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Alzheimer's disease funding: interim update on payline

Dr. Robin Barr
Robin BARR,
Director, DEA,
Division of Extramural Activities (DEA)
.

Last year (fiscal year 2014), we received $100 million of additional appropriated funds largely to support research on Alzheimer’s disease. We allocated those funds using mechanisms including  multi-year funding to provide a revenue stream for competing dollars in future years as well, as we were uncertain that future year budgets would provide additional increases. This year (fiscal year 2015), our budget was boosted by an additional $25 million for research on Alzheimer’s disease. The President’s Budget for fiscal year 2016 proposes another $50 million for Alzheimer’s research. These trends suggest more opportunities to support this area than we had earlier anticipated.

So, we are re-orienting our funding strategy. We focused largely on initiatives and strategic priorities in fiscal year 2014, with a lesser amount allocated to funding investigator-initiated proposals beyond the NIA payline. This year, we are moving to establish a separate, enhanced payline for Alzheimer’s funding while still reserving some support for initiatives and strategic priorities. In making that choice, we now expect that Alzheimer’s research will continue to have an enhanced payline relative to other fields in future years. The updated funding policy statement I am sharing with you today shows the funding line for Alzheimer’s disease research for CSR-reviewed research grant applications and introduces a payline for NIA-reviewed applications focused on Alzheimer’s disease.

At the same time, we are broadening the base of support for Alzheimer’s disease work across the kinds of activities that we fund and the policies that we follow. With more growth expected in the Alzheimer’s field in future years, we are now expanding support for mentored career development awards in Alzheimer’s to increase the cadre of qualified researchers. Similarly, we are extending the new and early stage investigator policies that we follow to the Alzheimer’s payline. New and early stage investigator R01 applications will enjoy the same advantage in our Alzheimer’s payline as in our general pay line (3 and 5 points above that line).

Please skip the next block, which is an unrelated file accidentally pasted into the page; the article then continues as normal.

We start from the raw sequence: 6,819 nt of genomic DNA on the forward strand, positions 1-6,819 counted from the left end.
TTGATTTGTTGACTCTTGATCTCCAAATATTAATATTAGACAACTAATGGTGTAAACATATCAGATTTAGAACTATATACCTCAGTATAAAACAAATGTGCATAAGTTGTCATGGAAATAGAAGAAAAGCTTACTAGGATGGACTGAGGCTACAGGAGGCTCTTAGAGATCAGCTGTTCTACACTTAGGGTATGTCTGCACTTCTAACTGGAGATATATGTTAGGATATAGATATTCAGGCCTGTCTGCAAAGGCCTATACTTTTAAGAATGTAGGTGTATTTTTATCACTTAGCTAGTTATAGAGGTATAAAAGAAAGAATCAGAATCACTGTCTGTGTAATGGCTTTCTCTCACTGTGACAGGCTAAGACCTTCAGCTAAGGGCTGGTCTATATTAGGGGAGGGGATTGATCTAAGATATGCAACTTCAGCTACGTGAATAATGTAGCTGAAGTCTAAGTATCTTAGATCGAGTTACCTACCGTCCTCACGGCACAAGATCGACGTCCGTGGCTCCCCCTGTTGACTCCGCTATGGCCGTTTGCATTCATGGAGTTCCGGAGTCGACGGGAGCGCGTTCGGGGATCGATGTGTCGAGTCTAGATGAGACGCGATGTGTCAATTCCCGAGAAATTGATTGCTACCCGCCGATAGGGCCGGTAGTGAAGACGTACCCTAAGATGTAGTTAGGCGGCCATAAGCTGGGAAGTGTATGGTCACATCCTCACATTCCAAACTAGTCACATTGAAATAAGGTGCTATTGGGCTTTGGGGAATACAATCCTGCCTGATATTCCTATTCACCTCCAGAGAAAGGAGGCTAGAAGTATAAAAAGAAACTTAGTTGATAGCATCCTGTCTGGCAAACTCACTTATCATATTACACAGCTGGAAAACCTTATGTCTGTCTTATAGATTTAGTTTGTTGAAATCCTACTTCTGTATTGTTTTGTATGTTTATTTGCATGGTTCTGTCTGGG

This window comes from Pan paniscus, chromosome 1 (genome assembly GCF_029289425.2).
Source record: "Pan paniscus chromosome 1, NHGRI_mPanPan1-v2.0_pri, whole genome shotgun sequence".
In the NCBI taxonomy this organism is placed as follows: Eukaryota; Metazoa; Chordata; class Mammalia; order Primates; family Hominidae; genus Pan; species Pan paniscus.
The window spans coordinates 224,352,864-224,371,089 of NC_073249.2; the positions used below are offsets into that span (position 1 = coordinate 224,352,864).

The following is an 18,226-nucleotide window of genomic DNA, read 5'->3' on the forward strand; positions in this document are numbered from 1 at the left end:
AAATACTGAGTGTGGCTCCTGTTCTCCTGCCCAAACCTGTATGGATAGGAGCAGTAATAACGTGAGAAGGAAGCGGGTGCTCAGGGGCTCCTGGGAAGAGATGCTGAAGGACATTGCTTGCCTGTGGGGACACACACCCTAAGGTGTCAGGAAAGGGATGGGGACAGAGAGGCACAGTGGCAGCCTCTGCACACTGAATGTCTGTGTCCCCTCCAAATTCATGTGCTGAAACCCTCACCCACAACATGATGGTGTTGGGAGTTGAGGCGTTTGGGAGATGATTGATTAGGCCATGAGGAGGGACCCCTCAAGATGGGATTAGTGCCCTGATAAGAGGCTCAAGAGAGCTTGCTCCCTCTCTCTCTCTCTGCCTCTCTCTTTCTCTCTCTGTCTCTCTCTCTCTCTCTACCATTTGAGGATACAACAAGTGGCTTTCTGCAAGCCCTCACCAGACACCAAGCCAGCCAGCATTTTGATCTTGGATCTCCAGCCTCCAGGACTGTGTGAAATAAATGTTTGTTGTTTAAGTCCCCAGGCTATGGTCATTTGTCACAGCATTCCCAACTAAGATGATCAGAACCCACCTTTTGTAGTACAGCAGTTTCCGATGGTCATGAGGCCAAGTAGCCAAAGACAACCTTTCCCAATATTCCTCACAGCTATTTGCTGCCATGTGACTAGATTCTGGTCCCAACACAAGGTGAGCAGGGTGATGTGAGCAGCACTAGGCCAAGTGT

Anticipating more translation of findings from Alzheimer’s disease research into innovations in practice, we are expanding support for small business innovative research awards focused on translating Alzheimer’s findings.

A content sensitive payline means that we will have some uncertainty at the edges over what is and is not research on Alzheimer’s disease and, as a result, what projects may be eligible for consideration in the enhanced pay line. We post guidance on what we interpret as Alzheimer’s research. Contact your program officer -- e-mail is best -- if you remain uncertain about the relevance of your project to Alzheimer’s disease given the way we represent the field.

In the blog I posted two weeks ago, I expressed hope that our general payline will increase later in the year. I remain hopeful about that. We have some reason to believe that the Alzheimer’s payline will improve later in the year, too. We are holding funds for the May Council cycle and for applications responding to our recent Alzheimer’s initiatives (on Vascular Contributions, Down Syndrome, and Immune and Inflammatory Factors). We are being conservative for now. For updates in the second half of fiscal 2015, watch this space!

 

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